There is a very good chance that if you feel there is a problem, the other person knows it too, or they are just plain unhappy at work. Either way, there is a good reason to get the issues on the table and sort it out. You both stand to benefit.
Ideally, you don’t want to let it get to that stage. Be the leader you know you are. Be assertive and give your team the gift of accountability. With a strong sense of internal accountability, everyone’s lives become better, and that will make your business better.
When your people grow, so does your business— sometimes exponentially.
Good luck and I’d love to hear about your experiences.
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Finding (and keeping) great employees is consistently listed as a top concern of business owners. In fact, a recent study indicates anywhere between 10-25% of new employees jump ship within their first six months on the job. That’s a frustrating and expensive prospect on both sides of the coin, and one which could be greatly … Read moreThe Onboarding Failures That Are Costing You Big
Effective Marketing of your business can be an extremely simple endeavour if you allow it to be. You already have all you need to get out there and make it happen. The best way to approach your business marketing is to think about the problems your potential ideal customers face and provide educational content around … Read moreSimple and Effective Marketing
It’s important to know what your goal is and how you’re going to execute it, but sometimes one of the missing ingredients is having the emotional leverage or clarity around why you’re going for something and the drive to see it through. This clarity of emotion is a business strength you don’t want to ignore.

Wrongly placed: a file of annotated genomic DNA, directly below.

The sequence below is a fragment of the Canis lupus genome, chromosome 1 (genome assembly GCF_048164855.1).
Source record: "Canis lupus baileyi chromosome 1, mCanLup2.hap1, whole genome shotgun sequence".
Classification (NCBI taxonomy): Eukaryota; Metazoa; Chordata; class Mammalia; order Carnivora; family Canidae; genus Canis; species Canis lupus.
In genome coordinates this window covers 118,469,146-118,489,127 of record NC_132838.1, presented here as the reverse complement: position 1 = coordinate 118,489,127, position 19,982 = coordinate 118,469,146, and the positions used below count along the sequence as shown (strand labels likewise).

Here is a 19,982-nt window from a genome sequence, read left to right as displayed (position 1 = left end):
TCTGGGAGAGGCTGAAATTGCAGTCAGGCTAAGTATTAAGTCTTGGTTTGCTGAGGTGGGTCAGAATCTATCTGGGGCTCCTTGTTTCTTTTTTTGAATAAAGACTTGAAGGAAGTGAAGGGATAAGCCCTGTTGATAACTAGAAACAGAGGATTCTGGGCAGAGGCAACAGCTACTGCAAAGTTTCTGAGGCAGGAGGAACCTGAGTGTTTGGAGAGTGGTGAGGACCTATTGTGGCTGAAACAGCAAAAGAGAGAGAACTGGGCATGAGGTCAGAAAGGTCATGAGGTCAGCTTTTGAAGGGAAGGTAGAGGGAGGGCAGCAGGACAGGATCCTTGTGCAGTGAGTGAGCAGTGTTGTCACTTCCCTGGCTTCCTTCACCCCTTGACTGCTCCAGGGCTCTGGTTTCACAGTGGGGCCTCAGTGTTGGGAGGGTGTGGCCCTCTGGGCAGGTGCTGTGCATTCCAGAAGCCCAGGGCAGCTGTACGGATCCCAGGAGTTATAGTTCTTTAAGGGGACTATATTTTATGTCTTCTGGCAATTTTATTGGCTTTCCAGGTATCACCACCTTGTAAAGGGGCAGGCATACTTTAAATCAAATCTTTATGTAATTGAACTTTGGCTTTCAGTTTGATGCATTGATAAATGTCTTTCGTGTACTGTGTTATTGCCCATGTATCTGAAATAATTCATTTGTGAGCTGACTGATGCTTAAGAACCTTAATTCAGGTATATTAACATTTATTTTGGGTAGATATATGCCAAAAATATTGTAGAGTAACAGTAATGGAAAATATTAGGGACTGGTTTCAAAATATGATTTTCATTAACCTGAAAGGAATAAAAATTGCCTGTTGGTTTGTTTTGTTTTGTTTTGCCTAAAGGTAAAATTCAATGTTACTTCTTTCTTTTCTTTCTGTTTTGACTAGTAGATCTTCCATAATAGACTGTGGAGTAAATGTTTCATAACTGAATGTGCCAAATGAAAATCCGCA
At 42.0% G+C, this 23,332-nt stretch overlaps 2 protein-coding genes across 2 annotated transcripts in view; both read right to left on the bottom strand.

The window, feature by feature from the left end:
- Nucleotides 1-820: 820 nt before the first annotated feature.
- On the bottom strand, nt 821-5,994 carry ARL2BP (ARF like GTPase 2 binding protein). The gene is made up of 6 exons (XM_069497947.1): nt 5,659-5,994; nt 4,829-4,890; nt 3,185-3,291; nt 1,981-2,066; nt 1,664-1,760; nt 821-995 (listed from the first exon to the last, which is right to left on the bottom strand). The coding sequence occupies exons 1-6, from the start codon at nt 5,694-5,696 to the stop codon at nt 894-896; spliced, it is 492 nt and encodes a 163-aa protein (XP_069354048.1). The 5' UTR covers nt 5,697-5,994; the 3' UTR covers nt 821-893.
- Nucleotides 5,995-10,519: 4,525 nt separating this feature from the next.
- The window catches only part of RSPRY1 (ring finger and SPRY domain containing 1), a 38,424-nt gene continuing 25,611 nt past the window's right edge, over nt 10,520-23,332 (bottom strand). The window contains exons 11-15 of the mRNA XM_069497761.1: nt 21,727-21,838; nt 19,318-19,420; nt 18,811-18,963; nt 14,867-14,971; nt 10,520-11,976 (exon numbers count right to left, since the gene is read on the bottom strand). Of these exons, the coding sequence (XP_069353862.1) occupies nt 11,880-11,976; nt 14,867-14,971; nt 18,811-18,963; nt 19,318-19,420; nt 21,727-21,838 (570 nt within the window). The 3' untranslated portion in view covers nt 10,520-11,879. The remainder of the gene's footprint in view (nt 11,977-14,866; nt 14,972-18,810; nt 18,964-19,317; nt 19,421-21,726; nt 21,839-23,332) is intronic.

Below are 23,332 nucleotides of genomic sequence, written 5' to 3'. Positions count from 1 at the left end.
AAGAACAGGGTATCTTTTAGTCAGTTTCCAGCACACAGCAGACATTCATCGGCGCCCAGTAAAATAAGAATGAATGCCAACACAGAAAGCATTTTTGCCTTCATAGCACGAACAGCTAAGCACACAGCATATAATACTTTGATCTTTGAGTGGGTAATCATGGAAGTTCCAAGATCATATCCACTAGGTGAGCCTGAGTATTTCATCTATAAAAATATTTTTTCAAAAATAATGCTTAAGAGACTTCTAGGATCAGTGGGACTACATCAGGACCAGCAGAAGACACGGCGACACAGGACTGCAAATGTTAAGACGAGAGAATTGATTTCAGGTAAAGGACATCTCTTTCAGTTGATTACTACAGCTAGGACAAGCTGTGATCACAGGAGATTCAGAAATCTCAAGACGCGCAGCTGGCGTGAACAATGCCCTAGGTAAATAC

In the pursuit of any goal, there’s ups and downs, but it’s when things are challenging and going against you, that you need those emotional reserves. In this video I’m not going to walk you through the actual planning process—there’s a cracker of a guide HERE that teaches you how to do that—but rather, we’re going to go through some east steps to tap into those emotional reserves when you need them. What you’ll need to complete this exercise is a blank piece of paper, divided into three columns and enter your information as follows:
Write your goal in the middle column. The only guideline here is to make sure you are picking S.M.A.R.T. goals. That is, goals that are Specific, Measurable, Achievable, Results-oriented with a Timeframe. SMART goals are critical in the planning process, particularly so you can gain a better picture of what success for that goal looks like in reality.
In the left-hand column, write all the “WHY” reasons which relate to the goal. Behind every goal is a feeling, an emotion – and the emotional result that you want to achieve through that goal. Don’t skip this step or shake this task as a feel-good, fluff piece that doesn’t have any basis—nothing could be further from the truth. What you want to distill here are all the emotional reasons you want to achieve the goal. For example – if the goal is financial and you want to pay down your mortgage faster, list the emotional benefits you will gain by doing so (more disposable income to travel, more time with family, helping your children financially—whatever it is that fuels your fire). It is the feelings you will get from achieving that goal that will sustain you in the low times.